August 24, 2008

For School Talent, Market Sets Pay


EW JERSEY used to grant tenure to school superintendents. It was the only state that did so.

The tenure law was doubtless seen as a reform when it was enacted in 1909. It protected educators from reprisals when they tried to do what was best for schools and children.

However, boards of education, elected to make policy decisions for their districts, found that superintendents could ignore them with impunity. The superintendents, with a guarantee of lifetime employment, could be dismissed only upon proof of incompetence or misconduct.

The balance of power had tipped. Now it was the superintendents who were dominant. The only realistic recourse a board had, confronted with a superintendent who was uncooperative or outright defiant, was to buy him or her out.

Between 1985 and 1991, there were 32 superintendent buyouts in the state, averaging $181,850. An approximation in today's dollars would be $275,000. The buyouts included nine in Bergen and Passaic counties, with one in Westwood, for $225,000, and one in West Milford, for $258,000. The buyouts were paid out of tax revenue.

After years of controversy, in 1991 the Legislature passed a bill, signed by former Gov. James Florio, eliminating tenure for superintendents. The measure, which had received bipartisan support, was hailed as, you guessed it, an overdue reform.

Administrative ceiling

Tenure for superintendents was replaced by renewable, three-to- five-year contracts. A board dissatisfied with its superintendent had to provide notice a year before the contract ended, to give him or her a chance to shape up or to find another job. The law applied to superintendents only, not to assistant superintendents or business administrators.

And what have been the results? Again, there have been unanticipated consequences.

First, the traditional ladder of promotion within a district, from teacher to principal to assistant superintendent to superintendent, has been effectively capped at the assistant superintendent level. Assistant superintendents have tenure, are paid six-figure salaries and are well along in their careers. When given the opportunity, many now decline promotion to superintendent and the attendant risk of being dismissed three or five years later.

Superintendents, on the other hand, have become contract players, like pitchers and infielders. Some are secure in their positions, with school boards happy with their work and anxious to retain their services. Others bounce from one job to another. Unlike professional ballplayers, once they sign a contract, they are not required to serve to the end.

The Record reported in 2004 that superintendent turnover statewide had reached 20 percent. Every year, one in five districts had to recruit a new superintendent. There were fewer qualified and willing candidates than formerly, resulting in longer searches for replacements, leading to the development of a new education specialist, the interim superintendent.

One, Raymond Albano, who had retired as superintendent in Old Tappan in 1995, served subsequently as interim leader in Harrington Park, Ho-Ho-Kus, Haworth, Northvale, Demarest, Oradell, Allendale, Cresskill and River Vale.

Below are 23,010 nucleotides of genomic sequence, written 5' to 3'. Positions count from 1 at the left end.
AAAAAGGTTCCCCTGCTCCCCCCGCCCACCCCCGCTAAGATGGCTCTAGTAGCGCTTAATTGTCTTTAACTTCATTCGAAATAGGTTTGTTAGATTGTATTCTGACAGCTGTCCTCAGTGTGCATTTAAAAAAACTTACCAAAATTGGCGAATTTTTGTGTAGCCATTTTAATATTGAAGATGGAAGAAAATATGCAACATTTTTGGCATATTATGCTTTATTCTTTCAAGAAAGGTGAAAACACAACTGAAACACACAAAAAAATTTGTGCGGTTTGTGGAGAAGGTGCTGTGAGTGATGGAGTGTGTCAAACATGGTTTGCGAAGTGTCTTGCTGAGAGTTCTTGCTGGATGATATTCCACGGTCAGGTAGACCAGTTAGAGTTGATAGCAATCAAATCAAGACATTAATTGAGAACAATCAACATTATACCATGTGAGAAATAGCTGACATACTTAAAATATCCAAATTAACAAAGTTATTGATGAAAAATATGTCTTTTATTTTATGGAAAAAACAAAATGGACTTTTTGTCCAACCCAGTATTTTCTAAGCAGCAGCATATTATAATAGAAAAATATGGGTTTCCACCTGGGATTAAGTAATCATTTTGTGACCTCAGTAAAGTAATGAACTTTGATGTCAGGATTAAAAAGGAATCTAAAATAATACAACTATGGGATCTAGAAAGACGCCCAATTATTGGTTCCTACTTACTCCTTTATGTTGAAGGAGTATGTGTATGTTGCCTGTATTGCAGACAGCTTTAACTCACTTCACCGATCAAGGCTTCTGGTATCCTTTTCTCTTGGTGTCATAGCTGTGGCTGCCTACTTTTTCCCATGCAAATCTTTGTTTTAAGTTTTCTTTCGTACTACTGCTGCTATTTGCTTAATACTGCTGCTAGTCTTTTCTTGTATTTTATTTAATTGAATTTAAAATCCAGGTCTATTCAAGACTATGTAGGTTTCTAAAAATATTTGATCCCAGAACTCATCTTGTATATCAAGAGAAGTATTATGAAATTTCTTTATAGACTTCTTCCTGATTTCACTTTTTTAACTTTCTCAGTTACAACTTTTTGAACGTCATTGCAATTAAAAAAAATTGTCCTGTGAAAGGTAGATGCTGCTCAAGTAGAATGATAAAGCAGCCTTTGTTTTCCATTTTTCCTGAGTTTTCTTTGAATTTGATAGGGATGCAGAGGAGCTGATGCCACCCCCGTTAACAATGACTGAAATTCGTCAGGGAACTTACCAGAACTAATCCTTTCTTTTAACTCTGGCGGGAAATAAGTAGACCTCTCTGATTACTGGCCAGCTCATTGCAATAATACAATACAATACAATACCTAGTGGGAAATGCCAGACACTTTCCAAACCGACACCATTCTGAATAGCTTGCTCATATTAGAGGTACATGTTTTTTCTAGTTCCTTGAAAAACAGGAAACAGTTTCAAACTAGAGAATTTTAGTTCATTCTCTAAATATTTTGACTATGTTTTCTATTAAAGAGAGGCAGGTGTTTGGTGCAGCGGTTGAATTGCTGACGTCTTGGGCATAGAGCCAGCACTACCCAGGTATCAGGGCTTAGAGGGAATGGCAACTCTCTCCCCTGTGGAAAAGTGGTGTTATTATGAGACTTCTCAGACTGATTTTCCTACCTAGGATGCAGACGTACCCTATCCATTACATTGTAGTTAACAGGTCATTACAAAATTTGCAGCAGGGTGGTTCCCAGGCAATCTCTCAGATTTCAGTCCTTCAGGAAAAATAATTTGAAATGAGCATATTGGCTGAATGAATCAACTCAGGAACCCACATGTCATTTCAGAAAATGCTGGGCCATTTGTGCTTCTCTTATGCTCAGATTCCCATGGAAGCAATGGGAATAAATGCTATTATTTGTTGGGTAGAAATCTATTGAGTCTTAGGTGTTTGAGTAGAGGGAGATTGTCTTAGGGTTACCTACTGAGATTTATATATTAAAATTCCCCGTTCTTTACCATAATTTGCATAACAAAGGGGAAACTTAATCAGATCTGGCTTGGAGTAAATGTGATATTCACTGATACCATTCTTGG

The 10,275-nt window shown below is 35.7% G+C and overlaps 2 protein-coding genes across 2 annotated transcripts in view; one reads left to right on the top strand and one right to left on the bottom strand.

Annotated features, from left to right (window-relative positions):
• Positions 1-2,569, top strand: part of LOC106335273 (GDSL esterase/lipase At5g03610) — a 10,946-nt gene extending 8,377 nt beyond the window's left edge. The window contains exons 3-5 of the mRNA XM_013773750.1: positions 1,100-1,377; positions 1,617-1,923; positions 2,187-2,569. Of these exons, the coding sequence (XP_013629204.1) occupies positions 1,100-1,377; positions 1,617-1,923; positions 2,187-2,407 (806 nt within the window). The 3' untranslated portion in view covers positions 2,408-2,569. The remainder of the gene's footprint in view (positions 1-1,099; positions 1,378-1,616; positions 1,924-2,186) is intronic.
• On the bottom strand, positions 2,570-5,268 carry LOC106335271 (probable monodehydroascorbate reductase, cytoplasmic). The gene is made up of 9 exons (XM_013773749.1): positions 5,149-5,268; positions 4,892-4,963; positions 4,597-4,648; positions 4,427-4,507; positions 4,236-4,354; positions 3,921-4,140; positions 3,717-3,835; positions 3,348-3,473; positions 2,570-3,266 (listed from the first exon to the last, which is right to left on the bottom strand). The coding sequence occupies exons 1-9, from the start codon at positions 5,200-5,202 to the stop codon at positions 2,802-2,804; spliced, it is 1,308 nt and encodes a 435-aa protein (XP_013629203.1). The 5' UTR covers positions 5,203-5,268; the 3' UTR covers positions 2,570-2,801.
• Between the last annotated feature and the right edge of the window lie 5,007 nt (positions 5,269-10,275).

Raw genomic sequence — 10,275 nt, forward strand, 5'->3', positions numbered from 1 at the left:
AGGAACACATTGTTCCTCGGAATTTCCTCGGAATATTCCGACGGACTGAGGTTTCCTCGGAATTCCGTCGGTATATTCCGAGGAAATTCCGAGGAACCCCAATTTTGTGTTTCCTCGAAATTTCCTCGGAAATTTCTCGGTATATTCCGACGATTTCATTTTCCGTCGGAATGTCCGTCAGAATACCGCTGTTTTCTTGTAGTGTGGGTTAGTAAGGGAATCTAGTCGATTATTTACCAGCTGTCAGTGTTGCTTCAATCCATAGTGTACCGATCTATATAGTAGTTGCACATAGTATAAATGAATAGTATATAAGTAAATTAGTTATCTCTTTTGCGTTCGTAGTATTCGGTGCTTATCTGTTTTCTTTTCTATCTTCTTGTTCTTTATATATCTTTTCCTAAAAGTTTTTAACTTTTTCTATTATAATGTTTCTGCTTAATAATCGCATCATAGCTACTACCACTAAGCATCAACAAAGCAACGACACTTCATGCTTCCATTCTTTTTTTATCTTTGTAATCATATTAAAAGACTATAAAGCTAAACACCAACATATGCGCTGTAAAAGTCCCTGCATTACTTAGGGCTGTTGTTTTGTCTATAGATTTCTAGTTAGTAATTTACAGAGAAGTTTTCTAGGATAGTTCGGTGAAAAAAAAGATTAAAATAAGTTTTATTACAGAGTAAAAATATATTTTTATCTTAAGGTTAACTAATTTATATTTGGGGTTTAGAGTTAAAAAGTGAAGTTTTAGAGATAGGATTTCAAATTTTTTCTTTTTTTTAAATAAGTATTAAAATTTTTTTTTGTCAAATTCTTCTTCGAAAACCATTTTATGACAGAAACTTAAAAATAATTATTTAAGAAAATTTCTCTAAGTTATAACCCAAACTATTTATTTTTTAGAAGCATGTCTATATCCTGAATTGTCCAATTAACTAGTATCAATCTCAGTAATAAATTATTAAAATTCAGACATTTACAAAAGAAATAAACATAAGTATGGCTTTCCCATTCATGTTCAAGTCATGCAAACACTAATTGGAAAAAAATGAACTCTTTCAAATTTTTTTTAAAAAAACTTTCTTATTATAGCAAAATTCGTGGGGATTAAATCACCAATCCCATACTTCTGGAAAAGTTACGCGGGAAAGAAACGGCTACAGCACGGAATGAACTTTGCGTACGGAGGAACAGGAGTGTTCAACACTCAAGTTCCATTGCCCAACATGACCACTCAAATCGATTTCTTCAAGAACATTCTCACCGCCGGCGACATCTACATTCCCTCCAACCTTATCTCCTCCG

Superintendent salaries are now set through a market for such services. In the 100 districts in The Record's circulation area, superintendents currently average $185,663 a year, including contractual benefits like pay for unused sick and vacation leave. The average for the 12 highest-paid superintendents in North Jersey is $243,551.

Public vs. private

Some people think these pay levels are extravagant. However, in my column Wednesday, I presented figures for three of the top 12 superintendents leaders of a regional high school district, an urban Abbott district and an upper-middle-income K-12 suburban district.

The numbers indicated similar differences between the pay of superintendents and the teachers they lead. In each case, the superintendent is paid about 3.4 times as much as the average teacher. I don't find that shocking or unfair. Bosses should get more than the people they supervise, and a 3.4 ratio, top to bottom, is not excessive, considering that there are several intermediate administrative levels.

The State Commission of Investigation issued a report two years ago on unpublicized benefits granted by districts to superintendents. The commission treated the matter as a scandal. However, if such benefits are forbidden, the cash equivalents will be wrapped into higher base salaries in subsequent contracts. The market will see to that.

A new factor is the enactment of a law last year giving sweeping powers to county school superintendents, who are state officials. They can now veto local district decisions on hiring and paying superintendents, assistant superintendents and business administrators.

Recently, the state education commissioner, Lucille Davy, issued guidelines for the county superintendents: Administrators' contracts must be comparable in compensation, including benefits, to those in effect elsewhere in the region. Payment for life or disability insurance is forbidden. Payments to superintendents at departure or retirement must not be excessive.

The guidelines do not define the words comparable, region or excessive. The state Association of School Administrators filed a federal lawsuit contending that the guidelines were unconstitutionally vague. It is going to take a while to sort things out. I am betting, however, that in the end, one way or another, the market for good leadership will prevail.


James Ahearn is a contributing editor and former managing editor of The Record.

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